January 24, 2008 // 8:00am — 4:00am
Nancy Patricia Gutiérrez, president of the Colombian Senate; Marta Lucía Ramírez, Senator and Former Defense Minister, Colombia; María Isabel Nieto, Deputy Minister of the Interior, Colombia; María Emma Wills, Universidad de los Andes professor and member of the Historical Memory Commission, Colombia.
December 05, 2007 // 8:00am — 4:00pm
Horacio Verbitsky, Centro de Estudios Legales y Sociales (CELS); Elizabeth Lira, Center for Ethics, Universidad Alberto Hurtado, Chile; Juan Faroppa, former Undersecretary of the Interior, Uruguay; Felipi Michelini, Sub-secretary for Education and Culture, Uruguay; Oscar Vilhena Viera, Fundaçâo Getúlio Vargas and Conectas, Brazil; Marcela Ríos Tobar, United Nations Development Program, Chile; Luis Tapia, Universidad Mayor de San Andrés, Bolivia; René Antonio Mayorga, Centro Boliviano de Estudios Multidisciplinarios, Bolivia.
November 28, 2007 // 7:45am — 12:15pm
The goal of the seminar is to analyze the ways in which energy serves as a cause of conflict or of cooperation in South America, with a particular focus on how energy resources are used both as an instrument to promote national development and as a factor in regional politics.
November 16, 2007 // 8:00am — 4:00pm
October 30, 2007 // 9:00am — 12:30pm
Ambassador Albert Ramdin, Assistant Secretary General Organization of American States; Francis Forbes, CEO, IMPACS (Implementing Agency for Crime and Security) Liaison Office/ CARICOM;Gabriel Demombynes, Economist, World Bank; Anthony Harriott, Lecturer in Government, University of the West Indies, Mona (Jamaica); Folade Mutota, Co-founder, Women's Institute for Alternative Development (Trinidad and Tobago)
October 18, 2007 // 2:00pm — 5:00pm
with María Victoria Murillo, Associate Professor of Political Science, Columbia University; Rosalía Cortés, Professor of Sociology, Facultad Latinoamericana de las Ciencias Sociales (FLACSO), Buenos Aires; Graciela Romer, President, Graciela Romer & Asociados, Buenos Aires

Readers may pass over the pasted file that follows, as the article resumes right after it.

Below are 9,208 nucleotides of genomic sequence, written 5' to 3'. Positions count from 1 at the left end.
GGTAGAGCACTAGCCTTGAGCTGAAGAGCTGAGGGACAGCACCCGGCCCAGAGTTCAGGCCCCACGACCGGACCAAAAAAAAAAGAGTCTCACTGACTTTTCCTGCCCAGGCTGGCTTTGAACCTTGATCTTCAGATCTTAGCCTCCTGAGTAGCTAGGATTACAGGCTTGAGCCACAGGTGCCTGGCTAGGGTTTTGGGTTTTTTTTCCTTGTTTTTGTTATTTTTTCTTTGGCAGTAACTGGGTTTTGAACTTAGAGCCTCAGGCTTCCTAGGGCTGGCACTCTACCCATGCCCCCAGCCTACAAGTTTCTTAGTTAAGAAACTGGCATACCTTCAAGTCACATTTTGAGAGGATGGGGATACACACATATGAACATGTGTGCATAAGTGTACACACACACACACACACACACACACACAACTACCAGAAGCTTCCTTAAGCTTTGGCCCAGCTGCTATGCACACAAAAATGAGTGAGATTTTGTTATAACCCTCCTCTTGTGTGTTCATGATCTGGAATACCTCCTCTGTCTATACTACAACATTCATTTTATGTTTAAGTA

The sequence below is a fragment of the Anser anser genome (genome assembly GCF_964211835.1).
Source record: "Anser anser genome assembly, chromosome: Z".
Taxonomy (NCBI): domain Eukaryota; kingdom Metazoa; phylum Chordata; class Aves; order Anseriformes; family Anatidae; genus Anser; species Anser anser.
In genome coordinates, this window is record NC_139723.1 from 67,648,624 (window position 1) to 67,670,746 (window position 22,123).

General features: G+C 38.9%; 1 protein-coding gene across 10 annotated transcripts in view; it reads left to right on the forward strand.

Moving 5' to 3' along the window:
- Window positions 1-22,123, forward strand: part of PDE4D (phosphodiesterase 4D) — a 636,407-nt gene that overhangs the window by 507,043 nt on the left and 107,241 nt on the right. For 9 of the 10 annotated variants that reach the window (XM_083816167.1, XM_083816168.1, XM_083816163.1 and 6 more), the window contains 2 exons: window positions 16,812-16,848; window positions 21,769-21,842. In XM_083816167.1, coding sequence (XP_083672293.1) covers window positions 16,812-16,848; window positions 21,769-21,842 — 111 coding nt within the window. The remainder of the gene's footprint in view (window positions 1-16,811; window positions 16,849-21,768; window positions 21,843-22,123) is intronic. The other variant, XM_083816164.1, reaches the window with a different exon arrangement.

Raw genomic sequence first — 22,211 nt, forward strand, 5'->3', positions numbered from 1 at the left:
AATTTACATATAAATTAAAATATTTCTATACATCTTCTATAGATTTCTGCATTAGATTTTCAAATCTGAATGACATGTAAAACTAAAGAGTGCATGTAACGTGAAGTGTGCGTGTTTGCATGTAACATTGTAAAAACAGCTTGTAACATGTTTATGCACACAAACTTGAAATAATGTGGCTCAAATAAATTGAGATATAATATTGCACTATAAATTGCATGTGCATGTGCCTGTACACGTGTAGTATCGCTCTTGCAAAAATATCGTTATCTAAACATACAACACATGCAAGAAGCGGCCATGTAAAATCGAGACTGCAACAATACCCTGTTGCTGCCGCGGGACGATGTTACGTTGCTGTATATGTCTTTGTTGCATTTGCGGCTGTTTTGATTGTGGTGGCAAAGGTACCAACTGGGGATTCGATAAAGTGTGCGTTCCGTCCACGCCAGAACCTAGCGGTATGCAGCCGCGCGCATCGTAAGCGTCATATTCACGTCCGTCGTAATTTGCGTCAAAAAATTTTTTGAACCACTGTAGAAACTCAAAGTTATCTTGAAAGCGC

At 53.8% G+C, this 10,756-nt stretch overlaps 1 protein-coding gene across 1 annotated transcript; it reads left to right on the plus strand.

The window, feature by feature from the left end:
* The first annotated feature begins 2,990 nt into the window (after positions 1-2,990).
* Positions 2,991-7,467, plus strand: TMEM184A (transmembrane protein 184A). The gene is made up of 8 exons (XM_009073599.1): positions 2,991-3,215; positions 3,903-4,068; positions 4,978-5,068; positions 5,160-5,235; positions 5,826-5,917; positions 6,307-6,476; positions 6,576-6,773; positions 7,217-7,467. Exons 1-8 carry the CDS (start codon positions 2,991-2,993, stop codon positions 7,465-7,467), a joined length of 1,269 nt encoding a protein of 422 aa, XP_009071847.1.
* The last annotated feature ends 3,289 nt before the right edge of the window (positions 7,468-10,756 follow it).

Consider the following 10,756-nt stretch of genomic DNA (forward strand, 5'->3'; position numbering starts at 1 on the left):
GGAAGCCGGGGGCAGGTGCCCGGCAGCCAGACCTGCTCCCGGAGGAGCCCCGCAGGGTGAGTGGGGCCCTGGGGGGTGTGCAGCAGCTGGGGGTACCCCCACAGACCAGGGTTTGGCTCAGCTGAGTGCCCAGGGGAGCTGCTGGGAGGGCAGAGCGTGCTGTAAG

September 18, 2007 // 9:00am — 5:30pm
How are the various democracies around the world addressing the deficits they face today? What cases are viewed as particularly successful in addressing poverty or social services? Have institutional reforms—-anti-corruption measures, participatory governance, perhaps decentralization—-been successful or even useful? How do we weigh the impact or likely success in countries facing ethnic or religious division? This policy conference, sponsored by RTI International and the Woodrow Wilson International Center for Scholars, addressed these issues with the help of a group of world-class scholars, journalists, and practitioners with extraordinary insights into the topic and the country cases they have examined.
September 12, 2007 // 2:30pm — 5:00pm
María Eugenia Choque, Co-founder Center for Aymara Studies, La Paz; Mamerto Pérez, Economist, Centro de Estudios para el Desarollo Laboral y Agrario (CEDLA), La Paz; Manuel de la Fuente, Professor of Economics, Universidad de San Simon, Cochabamba;Javier Hurtado Mercado, Vice-President, Organic Food Exporters Association, La Paz;Ximena Soruco Sologuren, Researcher, Programa de Investigación Estratégica en Bolivia, La Paz; Clare Ribando, Analyst in Latin American Affairs, Congressional Research Service
September 10, 2007 // 1:00am — 12:00am
Oscar Bonilla, National Public Security Council, El Salvador; Gabriel Aguilera Peralta, former Secretary for Peace and former Vice-minister of Foreign Relations, Guatemala; Lilian Bobea, security analyst; Oswaldo Jarrín, former Defense Minister, Ecuador; Raúl Benítez Manaut, Universidad Nacional Autónoma de México (UNAM), Mexico; Carlos Basombrío, Former Vice-minister of the Interior, Peru; Rut Diamint, Universidad Torcuato di Tella, Argentina;Eliézer Rizzo de Oliveira, Universidad Estadual de Campinas, Brazil; Lucia Dammert Woodrow Wilson Center fellow and FLACSO-Chile.a
June 25, 2007 // 2:30pm — 4:30pm
Transparency International chapters from four countries - Mexico, Peru, Trinidad and Tobago, and Venezuela - will share their conclusions and recommendations, with a special focus on efforts to reduce corruption in public contracting and increase whistleblower protection. Their presentations will highlight the role of civil society in monitoring convention enforcement – a role facing increasing resistance in many countries.